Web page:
Dissertation/Thesis Abstract

The author has requested that access to this graduate work be delayed until 2019-09-06. After this date, this graduate work will be available on an open access basis.
Implementing Organic Amendments to Enhance Maize Yield, Soil Moisture, and Microbial Nutrient Cycling in Temperate Agriculture
by Foster, Erika J., Ph.D., Colorado State University, 2018, 224; 10839192
Abstract (Summary)

To sustain agricultural production into the future, management should enhance natural biogeochemical cycling within the soil. Strategies to increase yield while reducing chemical fertilizer inputs and irrigation require robust research and development before widespread implementation. Current innovations in crop production use amendments such as manure and biochar charcoal to increase soil organic matter and improve soil structure, water, and nutrient content. Organic amendments also provide substrate and habitat for soil microorganisms that can play a key role cycling nutrients, improving nutrient availability for crops. Additional plant growth promoting bacteria can be incorporated into the soil as inocula to enhance soil nutrient cycling through mechanisms like phosphorus solubilization. Since microbial inoculation is highly effective under drought conditions, this technique pairs well in agricultural systems using limited irrigation to save water, particularly in semi-arid regions where climate change and population growth exacerbate water scarcity.

The research in this dissertation examines synergistic techniques to reduce irrigation inputs, while building soil organic matter, and promoting natural microbial function to increase crop available nutrients. The research was conducted on conventional irrigated maize systems at the Agricultural Research Development and Education Center north of Fort Collins, CO. The first field experiment tested a temporally limited irrigation strategy with high application rates of organic amendments (30 Mg ha–1) to increase soil moisture, N and P retention, and enhance soil microbial activity. The experiment used biochar created from bio-energy production. The control plots contained 1.49% total soil carbon, and biochar addition increased total carbon to 2.67%. The biochar also had variable impacts on microbial extracellular enzyme activities, causing a 40% reduction in β-1,4-glucosidase and phosphatase activities, with repercussions for hydrolysis of soil P and cellulose. However, the biochar amendment did not enhance yield. This field experiment also found that the limited irrigation technique reduced water inputs by 30% while maintaining yield.

The second experiment of the dissertation determined the mechanism behind the decrease in extracellular enzymatic activities after biochar addition. Through a combination of a Bradford protein assay and a fluorometric assay of potential enzymatic activities, the pine wood biochar adsorbed and reduced both ?-glucosidase and acid phosphatase activities by 75–100% relative to a control soil. Though highly variable, depending upon pH, the main factor influencing activity levels was the solid phase. The high temperature biochar had a large surface area within micropores. The substrate can diffuse into the micropores, where it is inaccessible to large enzymes; there is lower catalysis of those substrates, which indicates potentially lower nutrient release in the soil.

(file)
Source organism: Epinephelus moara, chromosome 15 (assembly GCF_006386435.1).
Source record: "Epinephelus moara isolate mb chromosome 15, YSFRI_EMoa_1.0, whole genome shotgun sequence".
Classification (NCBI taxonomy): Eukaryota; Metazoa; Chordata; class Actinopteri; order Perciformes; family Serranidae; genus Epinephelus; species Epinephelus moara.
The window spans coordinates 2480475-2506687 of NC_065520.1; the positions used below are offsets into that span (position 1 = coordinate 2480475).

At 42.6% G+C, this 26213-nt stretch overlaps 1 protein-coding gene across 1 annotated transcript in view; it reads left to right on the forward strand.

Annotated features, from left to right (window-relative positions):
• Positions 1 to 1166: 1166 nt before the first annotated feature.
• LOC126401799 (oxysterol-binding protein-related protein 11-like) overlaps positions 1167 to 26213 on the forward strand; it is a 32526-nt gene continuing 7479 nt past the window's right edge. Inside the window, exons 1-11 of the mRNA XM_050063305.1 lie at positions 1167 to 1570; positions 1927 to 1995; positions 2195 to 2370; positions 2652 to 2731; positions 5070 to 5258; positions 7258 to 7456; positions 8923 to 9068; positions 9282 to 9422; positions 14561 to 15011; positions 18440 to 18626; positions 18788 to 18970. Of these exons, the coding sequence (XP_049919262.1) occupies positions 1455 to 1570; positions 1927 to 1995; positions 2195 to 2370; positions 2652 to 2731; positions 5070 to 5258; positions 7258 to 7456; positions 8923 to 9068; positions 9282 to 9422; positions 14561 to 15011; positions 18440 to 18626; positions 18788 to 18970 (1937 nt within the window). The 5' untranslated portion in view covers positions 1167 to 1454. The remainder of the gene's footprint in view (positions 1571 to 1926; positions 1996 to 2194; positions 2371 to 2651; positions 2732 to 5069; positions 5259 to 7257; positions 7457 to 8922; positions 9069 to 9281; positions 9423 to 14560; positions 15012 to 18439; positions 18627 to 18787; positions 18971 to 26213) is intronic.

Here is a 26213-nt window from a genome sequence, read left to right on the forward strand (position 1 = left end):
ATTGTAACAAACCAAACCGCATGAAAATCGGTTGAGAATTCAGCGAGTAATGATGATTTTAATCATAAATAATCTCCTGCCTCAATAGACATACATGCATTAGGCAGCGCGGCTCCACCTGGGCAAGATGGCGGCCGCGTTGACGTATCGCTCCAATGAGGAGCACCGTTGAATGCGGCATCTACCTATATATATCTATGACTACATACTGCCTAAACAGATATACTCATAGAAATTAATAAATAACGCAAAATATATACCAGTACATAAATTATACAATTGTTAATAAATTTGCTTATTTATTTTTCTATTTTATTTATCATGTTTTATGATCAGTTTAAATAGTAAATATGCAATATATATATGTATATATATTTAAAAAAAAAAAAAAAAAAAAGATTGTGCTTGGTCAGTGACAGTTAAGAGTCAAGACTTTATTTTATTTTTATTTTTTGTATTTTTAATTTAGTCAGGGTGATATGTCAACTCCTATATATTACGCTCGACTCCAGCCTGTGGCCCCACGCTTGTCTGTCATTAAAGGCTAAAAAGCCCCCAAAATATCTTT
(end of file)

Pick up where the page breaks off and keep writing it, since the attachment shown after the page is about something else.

Finally, to examine the agronomic efficacy of biochar, a second maize field trial was developed also implementing full and limited irrigation. This experiment incorporated an engineered coconut hull biochar, characterized by a neutralized pH, removed toxins from the surface, and homogenized pores. The biochar was banded directly onto the seed row at a low application rate (0.8 Mg ha–1). Additionally, a surface applied plant growth promoting P solubilizing bacterial inoculum was tested alone, and in combination with biochar. To determine the efficacy of these amendments to improve soil nutrient availability and maize yields, the soil nutrient supply, crop nutrient concentration and accumulation, and soil bacterial community composition were measured. The bacterial community data was analyzed using a cutting-edge technique based on Exact Sequence Variants to analyze single nucleotide differences, enhancing comparability with future studies. In this experiment the biochar increased soil available K and S which correlated to crop uptake, shifted the early season microbial community, and increased by 20% over the control (+1.95 Mg ha–1). The inoculum and combination treatments did not impact yield, but in these plots we observed the presence of bacterial families that were added in the original inoculum. Overall this work emphasized the efficacy of precision management strategies with biochar application to enhance yield.

This dissertation work underlines the importance of contentiously selecting specific amendment type, application rate and method to achieve either agronomic or environmental benefits. Continued research with synergistic approaches will help to develop best practices within the region to manage agroecosystems for improved resilience.

Indexing (document details)
Advisor: Cotrufo, M. Francesca
Commitee: Comas, Louise, Rhoades, Charles, Wallenstein, Matthew D.
School: Colorado State University
Department: Ecology
School Location: United States -- Colorado
Source: DAI-B 80/02(E), Dissertation Abstracts International
Source Type: DISSERTATION
Subjects: Agriculture, Soil sciences, Water Resource Management
Keywords: Bacterial community analysis, Biochar, Corn, Exact sequence variant, Extracellular enzymes, Irrigation management
Publication Number: 10839192
ISBN: 9780438405981
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